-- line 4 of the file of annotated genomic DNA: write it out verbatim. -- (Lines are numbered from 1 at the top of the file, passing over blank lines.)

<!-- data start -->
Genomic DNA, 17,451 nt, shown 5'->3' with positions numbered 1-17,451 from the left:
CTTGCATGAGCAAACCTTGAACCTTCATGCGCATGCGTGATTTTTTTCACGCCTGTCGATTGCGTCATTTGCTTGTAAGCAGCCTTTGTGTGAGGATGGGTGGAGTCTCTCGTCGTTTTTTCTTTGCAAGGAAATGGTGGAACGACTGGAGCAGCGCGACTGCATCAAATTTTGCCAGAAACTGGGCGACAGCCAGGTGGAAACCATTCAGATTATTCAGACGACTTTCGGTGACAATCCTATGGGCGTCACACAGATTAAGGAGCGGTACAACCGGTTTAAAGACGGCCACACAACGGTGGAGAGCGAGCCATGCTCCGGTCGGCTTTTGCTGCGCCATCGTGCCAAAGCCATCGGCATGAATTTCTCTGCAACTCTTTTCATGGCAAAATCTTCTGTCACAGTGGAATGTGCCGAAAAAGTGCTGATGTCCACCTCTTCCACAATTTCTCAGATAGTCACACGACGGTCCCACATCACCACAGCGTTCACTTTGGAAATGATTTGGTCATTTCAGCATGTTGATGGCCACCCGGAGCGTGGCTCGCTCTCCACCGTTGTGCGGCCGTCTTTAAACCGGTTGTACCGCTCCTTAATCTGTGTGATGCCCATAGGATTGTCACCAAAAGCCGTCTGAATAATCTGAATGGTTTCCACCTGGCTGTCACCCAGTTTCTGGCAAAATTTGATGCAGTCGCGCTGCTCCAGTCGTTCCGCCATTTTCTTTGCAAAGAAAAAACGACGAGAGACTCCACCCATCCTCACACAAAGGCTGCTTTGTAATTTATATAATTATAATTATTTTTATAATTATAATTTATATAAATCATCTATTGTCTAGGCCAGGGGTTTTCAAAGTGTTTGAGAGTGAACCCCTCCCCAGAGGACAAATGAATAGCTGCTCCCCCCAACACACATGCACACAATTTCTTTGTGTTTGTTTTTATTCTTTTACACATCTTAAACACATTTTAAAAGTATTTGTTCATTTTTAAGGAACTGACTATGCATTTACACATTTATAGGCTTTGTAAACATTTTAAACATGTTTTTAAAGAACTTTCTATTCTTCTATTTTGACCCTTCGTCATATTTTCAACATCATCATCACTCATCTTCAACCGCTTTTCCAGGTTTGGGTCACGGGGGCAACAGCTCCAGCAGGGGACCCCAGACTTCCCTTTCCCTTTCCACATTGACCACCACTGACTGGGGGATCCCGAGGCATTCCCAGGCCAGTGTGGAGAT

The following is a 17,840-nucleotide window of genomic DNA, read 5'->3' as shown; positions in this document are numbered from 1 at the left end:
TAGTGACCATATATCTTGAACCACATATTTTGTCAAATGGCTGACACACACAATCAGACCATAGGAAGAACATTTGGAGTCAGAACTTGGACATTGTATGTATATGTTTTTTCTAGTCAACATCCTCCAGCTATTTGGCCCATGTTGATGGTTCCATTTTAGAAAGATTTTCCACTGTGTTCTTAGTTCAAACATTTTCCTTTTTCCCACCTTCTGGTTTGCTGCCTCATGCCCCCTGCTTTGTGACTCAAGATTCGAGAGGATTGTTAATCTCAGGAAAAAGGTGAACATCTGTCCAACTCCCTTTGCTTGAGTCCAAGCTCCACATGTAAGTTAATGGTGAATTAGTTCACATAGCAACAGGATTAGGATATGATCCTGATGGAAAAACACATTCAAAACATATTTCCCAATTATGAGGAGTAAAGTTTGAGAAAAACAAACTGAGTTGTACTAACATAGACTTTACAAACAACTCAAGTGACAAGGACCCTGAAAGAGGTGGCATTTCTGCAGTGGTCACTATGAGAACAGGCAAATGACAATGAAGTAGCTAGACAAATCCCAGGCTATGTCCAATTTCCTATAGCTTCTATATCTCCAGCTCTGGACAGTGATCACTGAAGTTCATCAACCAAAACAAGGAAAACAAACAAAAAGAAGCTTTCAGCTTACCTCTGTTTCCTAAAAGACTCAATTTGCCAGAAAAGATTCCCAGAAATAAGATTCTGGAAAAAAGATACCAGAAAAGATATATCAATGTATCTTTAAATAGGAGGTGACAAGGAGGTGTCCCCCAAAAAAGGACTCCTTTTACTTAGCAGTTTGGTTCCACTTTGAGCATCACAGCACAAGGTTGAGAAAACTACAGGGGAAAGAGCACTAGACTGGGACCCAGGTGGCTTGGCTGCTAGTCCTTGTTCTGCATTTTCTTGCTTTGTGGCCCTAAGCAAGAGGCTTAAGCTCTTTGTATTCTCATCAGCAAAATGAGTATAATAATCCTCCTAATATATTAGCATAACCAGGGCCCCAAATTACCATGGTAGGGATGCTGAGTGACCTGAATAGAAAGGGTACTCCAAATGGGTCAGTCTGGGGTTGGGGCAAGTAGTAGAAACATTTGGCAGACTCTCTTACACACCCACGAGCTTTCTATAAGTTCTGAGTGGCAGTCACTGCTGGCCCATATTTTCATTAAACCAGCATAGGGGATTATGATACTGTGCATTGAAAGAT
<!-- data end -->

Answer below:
TAGTGACCATATATCTTGAACCACATATTTTGTCAAATGGCTGACACACACAATCAGACCATAGGAAGAACATTTGGAGTCAGAACTTGGACATTGTATGTATATGTTTTTTCTAGTCAACATCCTCCAGCTATTTGGCCCATGTTGATGGTTCCATTTTAGAAAGATTTTCCACTGTGTTCTTAGTTCAAACATTTTCCTTTTTCCCACCTTCTGGTTTGCTGCCTCATGCCCCCTGCTTTGTGACTCAAGATTCGAGAGGATTGTTAATCTCAGGAAAAAGGTGAACATCTGTCCAACTCCCTTTGCTTGAGTCCAAGCTCCACATGTAAGTTAATGGTGAATTAGTTCACATAGCAACAGGATTAGGATATGATCCTGATGGAAAAACACATTCAAAACATATTTCCCAATTATGAGGAGTAAAGTTTGAGAAAAACAAACTGAGTTGTACTAACATAGACTTTACAAACAACTCAAGTGACAAGGACCCTGAAAGAGGTGGCATTTCTGCAGTGGTCACTATGAGAACAGGCAAATGACAATGAAGTAGCTAGACAAATCCCAGGCTATGTCCAATTTCCTATAGCTTCTATATCTCCAGCTCTGGACAGTGATCACTGAAGTTCATCAACCAAAACAAGGAAAACAAACAAAAAGAAGCTTTCAGCTTACCTCTGTTTCCTAAAAGACTCAATTTGCCAGAAAAGATTCCCAGAAATAAGATTCTGGAAAAAAGATACCAGAAAAGATATATCAATGTATCTTTAAATAGGAGGTGACAAGGAGGTGTCCCCCAAAAAAGGACTCCTTTTACTTAGCAGTTTGGTTCCACTTTGAGCATCACAGCACAAGGTTGAGAAAACTACAGGGGAAAGAGCACTAGACTGGGACCCAGGTGGCTTGGCTGCTAGTCCTTGTTCTGCATTTTCTTGCTTTGTGGCCCTAAGCAAGAGGCTTAAGCTCTTTGTATTCTCATCAGCAAAATGAGTATAATAATCCTCCTAATATATTAGCATAACCAGGGCCCCAAATTACCATGGTAGGGATGCTGAGTGACCTGAATAGAAAGGGTACTCCAAATGGGTCAGTCTGGGGTTGGGGCAAGTAGTAGAAACATTTGGCAGACTCTCTTACACACCCACGAGCTTTCTATAAGTTCTGAGTGGCAGTCACTGCTGGCCCATATTTTCATTAAACCAGCATAGGGGATTATGATACTGTGCATTGAAAGAT